Published on 06-25-2010
The Homeland Security and Governmental Affairs Committee yesterday unanimously approved a major cybersecurity legislation that would structure how the federal government protects public and private sector cyber networks.
Crafted by Ranking Member Susan Collins and Sens. Joe Lieberman and Tom Carper, the Protecting Cyberspace as a National Asset Act of 2010 calls for the creation of a White House Office of Cyberspace Policy to spearhead federal and private sector efforts to secure critical cyber networks and assets. The office would be headed by a Senate-confirmed director who would be accountable to the public. The bill also creates a new center within the Department of Homeland Security to adopt cybersecurity policies related to federal and private sector networks.
“Catastrophic cyber attack is no longer a fantasy or a fiction,” Lieberman said. “It is a clear and present danger. This legislation would fundamentally reshape the way the federal government defends America’s cyberspace. It takes a comprehensive, risk-based, and collaborative approach to addressing critical vulnerabilities in our own defenses. We believe our bill would go a long way toward improving the security of our government and private critical infrastructure, and therefore the security of the American people.”
Collins said it is important to realize the threat of a catastrophic cyber attack is not theoretical, but very real. The sergeant at arms has reported the computer systems in executive branch agencies and in congressional agencies are now under cyber attack an average of 1.8 billion times a month, a number she called “extraordinary.”
“Cyber crime costs our national economy billions of dollars annually,” Collins said. “And intelligence officials have warned over and over again that these attacks are becoming more and more sophisticated. The fact is: We cannot fail to act. We can’t wait until there is a cyber 9/11 and say, ‘Why didn’t we act? We knew this was coming.’ The attacks are ongoing even as we meet. So we must act, and I believe we have drafted a responsible bill to do so.”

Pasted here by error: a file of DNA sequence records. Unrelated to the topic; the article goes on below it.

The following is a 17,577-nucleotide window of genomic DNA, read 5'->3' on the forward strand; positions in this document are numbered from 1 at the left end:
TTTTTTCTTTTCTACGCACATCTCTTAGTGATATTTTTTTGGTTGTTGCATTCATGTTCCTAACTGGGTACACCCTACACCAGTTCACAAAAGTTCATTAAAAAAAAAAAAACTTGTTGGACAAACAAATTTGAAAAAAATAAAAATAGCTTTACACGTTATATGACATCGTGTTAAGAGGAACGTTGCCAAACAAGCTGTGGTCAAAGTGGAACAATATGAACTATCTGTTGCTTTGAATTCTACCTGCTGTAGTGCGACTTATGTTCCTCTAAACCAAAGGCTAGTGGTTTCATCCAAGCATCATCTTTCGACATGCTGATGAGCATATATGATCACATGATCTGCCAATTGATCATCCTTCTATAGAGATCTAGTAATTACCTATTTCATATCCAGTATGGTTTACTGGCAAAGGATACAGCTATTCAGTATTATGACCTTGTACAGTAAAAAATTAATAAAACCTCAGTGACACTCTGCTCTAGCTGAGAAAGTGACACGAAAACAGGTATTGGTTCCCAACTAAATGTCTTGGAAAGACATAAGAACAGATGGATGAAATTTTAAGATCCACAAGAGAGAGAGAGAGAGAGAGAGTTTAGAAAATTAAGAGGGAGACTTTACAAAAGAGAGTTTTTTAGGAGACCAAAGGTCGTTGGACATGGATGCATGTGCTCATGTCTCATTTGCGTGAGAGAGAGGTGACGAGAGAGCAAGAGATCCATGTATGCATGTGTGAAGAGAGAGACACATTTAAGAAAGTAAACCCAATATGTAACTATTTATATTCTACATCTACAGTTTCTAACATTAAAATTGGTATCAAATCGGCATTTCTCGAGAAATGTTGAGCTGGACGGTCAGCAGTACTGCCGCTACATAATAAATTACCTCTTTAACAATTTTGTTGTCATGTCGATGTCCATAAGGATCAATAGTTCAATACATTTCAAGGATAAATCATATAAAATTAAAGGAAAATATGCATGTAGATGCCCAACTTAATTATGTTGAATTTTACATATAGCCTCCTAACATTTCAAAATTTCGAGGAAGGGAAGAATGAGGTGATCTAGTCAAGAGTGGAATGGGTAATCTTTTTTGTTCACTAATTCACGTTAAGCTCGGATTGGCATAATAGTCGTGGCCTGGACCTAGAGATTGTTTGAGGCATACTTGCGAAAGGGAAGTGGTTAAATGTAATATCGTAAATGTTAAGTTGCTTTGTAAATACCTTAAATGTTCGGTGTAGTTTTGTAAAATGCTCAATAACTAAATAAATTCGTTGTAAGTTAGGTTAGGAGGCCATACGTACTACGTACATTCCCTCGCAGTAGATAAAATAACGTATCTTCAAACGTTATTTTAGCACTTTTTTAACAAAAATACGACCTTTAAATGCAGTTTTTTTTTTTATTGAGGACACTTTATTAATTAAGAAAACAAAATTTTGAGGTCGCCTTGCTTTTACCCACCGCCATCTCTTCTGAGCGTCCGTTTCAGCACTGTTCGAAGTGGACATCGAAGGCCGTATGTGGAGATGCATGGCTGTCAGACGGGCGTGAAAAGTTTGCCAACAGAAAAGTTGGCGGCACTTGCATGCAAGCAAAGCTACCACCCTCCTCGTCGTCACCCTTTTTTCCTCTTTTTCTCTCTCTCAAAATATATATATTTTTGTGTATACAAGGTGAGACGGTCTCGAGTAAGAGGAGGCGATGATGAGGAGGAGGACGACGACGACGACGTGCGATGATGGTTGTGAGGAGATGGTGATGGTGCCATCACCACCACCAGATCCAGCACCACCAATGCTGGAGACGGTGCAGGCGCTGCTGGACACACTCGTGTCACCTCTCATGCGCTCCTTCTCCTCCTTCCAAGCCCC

Although society has reaped enormous benefits from the use of the Internet, adversaries have identified cyberspace as an ideal 21st-century battlefield, Carper said.
“We have to take steps now to modernize our approach to protecting this valuable, but vulnerable, resource,” he said. “This legislation is a vital tool that America needs to better protect cyber space. It encourages the government and the private sector to work together to address this growing threat and provides the tools and resources for America to be successful in this critical effort.”
Senator Joe Lieberman, co-author of a bill that would give President Obama a ‘kill switch’ to shut down parts of the Internet, attempted to reassure CNN viewers that concerns about the government regulating free speech on the web were overblown, but he only stoked more alarm by citing China, a country that censors all online dissent against the state, as the model to which American should compare itself.
During an appearance on CNN’s State of the Union with Candy Crowley, Lieberman characterized concerns that his 197-page Protecting Cyberspace as a National Asset Act (PDF) legislation represents an attempt to hand Obama “absolute power” over the Internet as “total misinformation,” adding that people were “intentionally peddling misinformation”.
Lieberman again invoked “cybersecurity” as the motivation behind the bill and tried to assuage the worries of critics. “So I say to my friends on the Internet, relax. Take a look at the bill. And this is something that we need to protect our country,” said the Senator.
However, Lieberman’s choice of comparison in justifying the necessity of the bill will only serve to heighten concerns that the government is going after free speech.